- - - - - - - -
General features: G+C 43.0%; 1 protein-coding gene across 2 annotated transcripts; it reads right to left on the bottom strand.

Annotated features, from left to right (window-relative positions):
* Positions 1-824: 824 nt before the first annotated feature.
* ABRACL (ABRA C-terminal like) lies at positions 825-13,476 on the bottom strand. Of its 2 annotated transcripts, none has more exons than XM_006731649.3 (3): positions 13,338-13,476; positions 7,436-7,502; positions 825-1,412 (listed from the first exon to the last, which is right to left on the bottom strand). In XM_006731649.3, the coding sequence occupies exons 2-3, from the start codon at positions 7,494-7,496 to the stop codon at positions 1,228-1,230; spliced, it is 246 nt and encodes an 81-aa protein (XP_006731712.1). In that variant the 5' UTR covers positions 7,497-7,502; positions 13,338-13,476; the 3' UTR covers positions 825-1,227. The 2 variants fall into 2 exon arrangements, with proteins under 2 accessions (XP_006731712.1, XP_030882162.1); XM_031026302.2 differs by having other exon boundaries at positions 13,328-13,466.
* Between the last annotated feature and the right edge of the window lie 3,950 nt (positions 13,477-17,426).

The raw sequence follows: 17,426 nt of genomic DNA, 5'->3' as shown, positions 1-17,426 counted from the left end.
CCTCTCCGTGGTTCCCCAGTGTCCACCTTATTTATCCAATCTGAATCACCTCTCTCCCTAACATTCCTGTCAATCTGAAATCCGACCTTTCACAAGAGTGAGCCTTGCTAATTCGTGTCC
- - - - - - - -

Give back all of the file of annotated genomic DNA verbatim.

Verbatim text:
General features: G+C 43.0%; 1 protein-coding gene across 2 annotated transcripts; it reads right to left on the bottom strand.

Annotated features, from left to right (window-relative positions):
* Positions 1-824: 824 nt before the first annotated feature.
* ABRACL (ABRA C-terminal like) lies at positions 825-13,476 on the bottom strand. Of its 2 annotated transcripts, none has more exons than XM_006731649.3 (3): positions 13,338-13,476; positions 7,436-7,502; positions 825-1,412 (listed from the first exon to the last, which is right to left on the bottom strand). In XM_006731649.3, the coding sequence occupies exons 2-3, from the start codon at positions 7,494-7,496 to the stop codon at positions 1,228-1,230; spliced, it is 246 nt and encodes an 81-aa protein (XP_006731712.1). In that variant the 5' UTR covers positions 7,497-7,502; positions 13,338-13,476; the 3' UTR covers positions 825-1,227. The 2 variants fall into 2 exon arrangements, with proteins under 2 accessions (XP_006731712.1, XP_030882162.1); XM_031026302.2 differs by having other exon boundaries at positions 13,328-13,466.
* Between the last annotated feature and the right edge of the window lie 3,950 nt (positions 13,477-17,426).

The raw sequence follows: 17,426 nt of genomic DNA, 5'->3' as shown, positions 1-17,426 counted from the left end.
CCTCTCCGTGGTTCCCCAGTGTCCACCTTATTTATCCAATCTGAATCACCTCTCTCCCTAACATTCCTGTCAATCTGAAATCCGACCTTTCACAAGAGTGAGCCTTGCTAATTCGTGTCC